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Default Man Bytes Blog - Conspiracy Theories

June 22nd, 2008, 15:23
I don't know that these two should be taken too seriously…but hey, it's a quiet Sunday and it might be worth a conversation. Corvus Elrod's Man Bytes Blog has two conspiracy theories on the current state of PC gaming and story-telling vs graphics. The first is titled A True Profit…er, Prophet and observes that some large sites like to run the "PC gaming is dead" (or similar) line so often, you'd think they might profit from the idea.
The second is called The Curse of Voodoo and laments the lack of progress in storytelling and asks if money from video hardware manufacturers has encouraged the focus on graphics:
We shouldn’t be grateful for the quality of story in today’s games. We shouldn’t be appreciative to the studios for the mere story-crumbs they allow to be sprinkled into our games. We shouldn’t cut anybody slack due to the allegedly primitive nature of their tools. The decision to de-emphasize the importance of story in our game narratives was exactly that–a decision. Somewhere, at some point in time, someone decided to move away from a focus on story. We haven’t come a long way, despite the challenges inherent in the task. We have, in fact, backslid–tremendously. None of the big studios seem to be sinking large amounts of money into telling better stories via gameplay. There are no successful middle-ware story engines. All of our focus as an industry has been elsewhere–photo-realistic graphics.
More information.
Last edited by Dhruin; June 22nd, 2008 at 23:02.
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June 22nd, 2008, 15:23
I was definitely putting on the tin foil hat with the Voodoo post, but I really do think that studios make wild claims to justify/defend/bolster their business decisions to their boards.

And there's still no 'n' in my last name.
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June 22nd, 2008, 15:51
I don't have time to read the whole thing, but I agree with what is stated in the paragraph Dhruin inserted here. I think graphics will eventually reach their pinnacle and there won't be much more that can be done with them, without completely redesigning the whole computer structure. Once graphics top out, maybe developers will be able to take a breath and start focusing more on story. I don't see that happening anytime soon though, and the climate in Hollywood doesn't bode well for that sort of ending either… With the advent of CGI in the movie industry, they have reached the pinnacle of visual effects - there is nothing that can't be done at this point. But instead of using effects to tell a good story, for the most part the box office behemoths are quite shallow. Apparently people don't want a good story, they want pretty things to look at. Either that or they are just taking what they can get. I expect the gaming industry to follow suit.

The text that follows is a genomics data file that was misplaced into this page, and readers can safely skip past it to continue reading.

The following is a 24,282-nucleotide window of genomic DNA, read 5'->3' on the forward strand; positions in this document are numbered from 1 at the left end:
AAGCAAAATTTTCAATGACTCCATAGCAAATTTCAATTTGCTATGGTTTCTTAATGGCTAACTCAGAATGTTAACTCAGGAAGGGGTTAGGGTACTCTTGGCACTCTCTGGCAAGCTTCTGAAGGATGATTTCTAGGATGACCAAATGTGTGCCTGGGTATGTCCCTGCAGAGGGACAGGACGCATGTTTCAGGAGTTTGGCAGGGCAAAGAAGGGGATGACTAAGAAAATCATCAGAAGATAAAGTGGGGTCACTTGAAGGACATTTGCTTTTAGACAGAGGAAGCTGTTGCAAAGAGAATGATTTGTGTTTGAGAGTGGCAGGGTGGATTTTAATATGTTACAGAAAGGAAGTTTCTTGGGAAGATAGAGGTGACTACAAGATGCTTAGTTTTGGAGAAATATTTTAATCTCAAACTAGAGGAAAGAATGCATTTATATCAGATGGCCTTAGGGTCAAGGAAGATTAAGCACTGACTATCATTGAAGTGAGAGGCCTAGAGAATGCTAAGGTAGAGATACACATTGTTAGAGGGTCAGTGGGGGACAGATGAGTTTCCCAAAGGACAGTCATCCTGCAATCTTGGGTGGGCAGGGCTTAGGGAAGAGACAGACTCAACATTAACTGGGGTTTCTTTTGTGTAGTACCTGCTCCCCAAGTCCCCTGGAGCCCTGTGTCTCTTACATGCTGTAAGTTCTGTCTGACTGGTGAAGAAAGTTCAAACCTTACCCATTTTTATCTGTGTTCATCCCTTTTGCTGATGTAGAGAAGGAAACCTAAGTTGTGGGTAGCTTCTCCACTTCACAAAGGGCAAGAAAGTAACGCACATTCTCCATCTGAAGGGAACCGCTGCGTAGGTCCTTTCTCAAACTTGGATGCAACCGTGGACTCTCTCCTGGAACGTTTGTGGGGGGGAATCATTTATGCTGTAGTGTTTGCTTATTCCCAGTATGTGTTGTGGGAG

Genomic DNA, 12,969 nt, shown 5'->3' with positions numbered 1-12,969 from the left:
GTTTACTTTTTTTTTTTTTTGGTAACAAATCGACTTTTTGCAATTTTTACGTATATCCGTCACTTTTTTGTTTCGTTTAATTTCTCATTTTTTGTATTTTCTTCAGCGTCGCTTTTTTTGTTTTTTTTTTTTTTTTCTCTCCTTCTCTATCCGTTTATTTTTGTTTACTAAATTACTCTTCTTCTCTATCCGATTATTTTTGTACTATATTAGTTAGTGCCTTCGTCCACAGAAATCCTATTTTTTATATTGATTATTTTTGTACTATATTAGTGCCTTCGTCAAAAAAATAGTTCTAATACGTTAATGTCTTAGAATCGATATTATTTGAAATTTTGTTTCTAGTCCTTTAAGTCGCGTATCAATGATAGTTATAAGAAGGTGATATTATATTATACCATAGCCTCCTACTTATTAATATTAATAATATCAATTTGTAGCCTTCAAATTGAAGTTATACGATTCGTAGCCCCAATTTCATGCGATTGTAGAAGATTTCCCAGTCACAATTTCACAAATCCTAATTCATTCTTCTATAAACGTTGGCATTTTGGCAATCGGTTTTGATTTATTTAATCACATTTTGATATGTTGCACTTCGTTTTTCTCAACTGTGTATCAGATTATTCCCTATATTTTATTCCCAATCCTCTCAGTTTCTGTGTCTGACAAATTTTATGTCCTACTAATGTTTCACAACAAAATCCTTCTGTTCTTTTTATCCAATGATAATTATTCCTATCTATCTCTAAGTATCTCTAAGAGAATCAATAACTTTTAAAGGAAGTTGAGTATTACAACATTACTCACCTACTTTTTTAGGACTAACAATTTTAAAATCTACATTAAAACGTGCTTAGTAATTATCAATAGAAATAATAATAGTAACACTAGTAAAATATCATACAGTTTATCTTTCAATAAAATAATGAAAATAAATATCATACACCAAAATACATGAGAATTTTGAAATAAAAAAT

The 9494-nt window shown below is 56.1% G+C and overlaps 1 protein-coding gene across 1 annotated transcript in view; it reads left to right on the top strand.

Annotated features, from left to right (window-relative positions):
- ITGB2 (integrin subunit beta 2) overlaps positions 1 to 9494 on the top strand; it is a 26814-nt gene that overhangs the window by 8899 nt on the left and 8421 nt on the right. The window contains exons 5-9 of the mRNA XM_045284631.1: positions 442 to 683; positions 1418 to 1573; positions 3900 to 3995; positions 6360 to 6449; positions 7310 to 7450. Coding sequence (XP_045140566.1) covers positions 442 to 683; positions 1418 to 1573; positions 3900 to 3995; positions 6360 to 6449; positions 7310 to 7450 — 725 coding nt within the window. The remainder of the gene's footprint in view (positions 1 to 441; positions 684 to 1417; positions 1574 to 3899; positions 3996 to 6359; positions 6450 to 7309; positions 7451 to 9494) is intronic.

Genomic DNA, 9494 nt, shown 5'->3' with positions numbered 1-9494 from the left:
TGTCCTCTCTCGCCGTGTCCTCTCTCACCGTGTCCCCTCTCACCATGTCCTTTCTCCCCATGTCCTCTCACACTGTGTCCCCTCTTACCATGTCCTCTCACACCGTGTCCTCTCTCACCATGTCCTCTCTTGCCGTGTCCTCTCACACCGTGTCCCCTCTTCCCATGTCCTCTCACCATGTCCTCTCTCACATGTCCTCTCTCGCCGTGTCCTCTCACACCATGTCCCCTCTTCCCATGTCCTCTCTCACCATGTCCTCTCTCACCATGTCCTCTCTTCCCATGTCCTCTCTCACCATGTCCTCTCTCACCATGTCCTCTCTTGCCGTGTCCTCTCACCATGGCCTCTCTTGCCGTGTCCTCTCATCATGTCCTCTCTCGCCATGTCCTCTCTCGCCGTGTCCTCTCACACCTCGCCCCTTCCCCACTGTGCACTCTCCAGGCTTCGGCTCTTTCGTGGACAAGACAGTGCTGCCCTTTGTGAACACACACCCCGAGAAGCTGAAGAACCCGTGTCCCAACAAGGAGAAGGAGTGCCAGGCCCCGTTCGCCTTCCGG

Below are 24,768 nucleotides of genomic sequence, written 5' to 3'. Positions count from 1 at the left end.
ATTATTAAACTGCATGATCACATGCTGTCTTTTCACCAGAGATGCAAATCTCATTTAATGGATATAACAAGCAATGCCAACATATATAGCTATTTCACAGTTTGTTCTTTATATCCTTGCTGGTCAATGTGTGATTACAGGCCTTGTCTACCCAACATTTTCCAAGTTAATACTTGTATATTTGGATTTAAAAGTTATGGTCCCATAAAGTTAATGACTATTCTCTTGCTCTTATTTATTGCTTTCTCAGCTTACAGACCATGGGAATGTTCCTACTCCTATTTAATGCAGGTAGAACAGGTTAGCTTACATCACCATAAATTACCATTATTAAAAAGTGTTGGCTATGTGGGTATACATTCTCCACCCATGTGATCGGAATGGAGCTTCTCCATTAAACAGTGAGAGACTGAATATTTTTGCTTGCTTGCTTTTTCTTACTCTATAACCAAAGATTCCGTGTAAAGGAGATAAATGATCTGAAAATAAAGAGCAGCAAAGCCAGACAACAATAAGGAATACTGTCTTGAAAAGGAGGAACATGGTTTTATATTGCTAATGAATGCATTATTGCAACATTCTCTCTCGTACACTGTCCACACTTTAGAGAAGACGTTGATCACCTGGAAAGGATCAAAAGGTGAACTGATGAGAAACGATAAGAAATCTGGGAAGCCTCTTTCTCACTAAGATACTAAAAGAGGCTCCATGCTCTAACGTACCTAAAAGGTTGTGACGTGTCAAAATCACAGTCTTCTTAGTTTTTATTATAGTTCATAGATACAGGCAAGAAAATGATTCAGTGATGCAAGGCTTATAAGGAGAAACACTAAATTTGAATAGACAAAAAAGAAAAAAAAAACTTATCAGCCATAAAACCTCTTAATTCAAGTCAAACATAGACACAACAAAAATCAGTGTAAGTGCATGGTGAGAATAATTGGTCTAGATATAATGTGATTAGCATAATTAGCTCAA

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June 22nd, 2008, 17:53
This is what I wrote as a comment into the blog regarding the first of both articles :

I find the theory of someone actually benefiting from the phrase highly interesting.

And yes, it would make quite a lot of minor developers hestitate or stay away from PC gaming completely, because they just don't have the resources needed for an AAA title.

Which leaves the AAA titles - and therefore the "big money" to the big developers.

On the other hand, an effect could be that shareholders become convinced that they should rather invest into console games … But I think this is what you had already thought of.

This could mean that console companies a) really need some money, or b) use this "bad-mouthing" of the PC platform as a way to gain even more dominance - and to attract smaller developers !

Any intelligent fool can make things bigger, more complex, and more violent. It takes a touch of genius and a lot of courage to move in the opposite direction. (E.F.Schumacher, Economist, Source)
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June 22nd, 2008, 22:58
God damn it…I'll get your name right one day, Corvus, I promise. I know what is right but I must have watched LotR too many times or something.

On the actual topic…it's an interesting idea that the death of the PC might benefit some organisations…and it obviously does. Whether they intentionally undermine the platform to accelerate that benefit is intriguing.

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June 22nd, 2008, 23:08
I wonder Jabberwocky….. I think that pinnacle you spoke about might be closer than you think! I am under the impression that major developers are locked in a kind of arms race with quality of game's graphics as weapons. This kind of contests have their own ever increasing momentums and the end will be marked not by "graphics top out" but by the willingness of gamers to constantly update their machines to keep up with ever growing demands made by graphic heavy games.

Now there will always be a hardcore of "gadget jocks" who will keep their machines up to speed but this group will eventually shrink so much that they will cease to be a viable source of income for game developers.

And, never forget, that this "arms race" creates ever growing field of opportunity for developers who can't compete in graphic develpment and will (and do) turn to story telling and gameplay as weapons of their choice!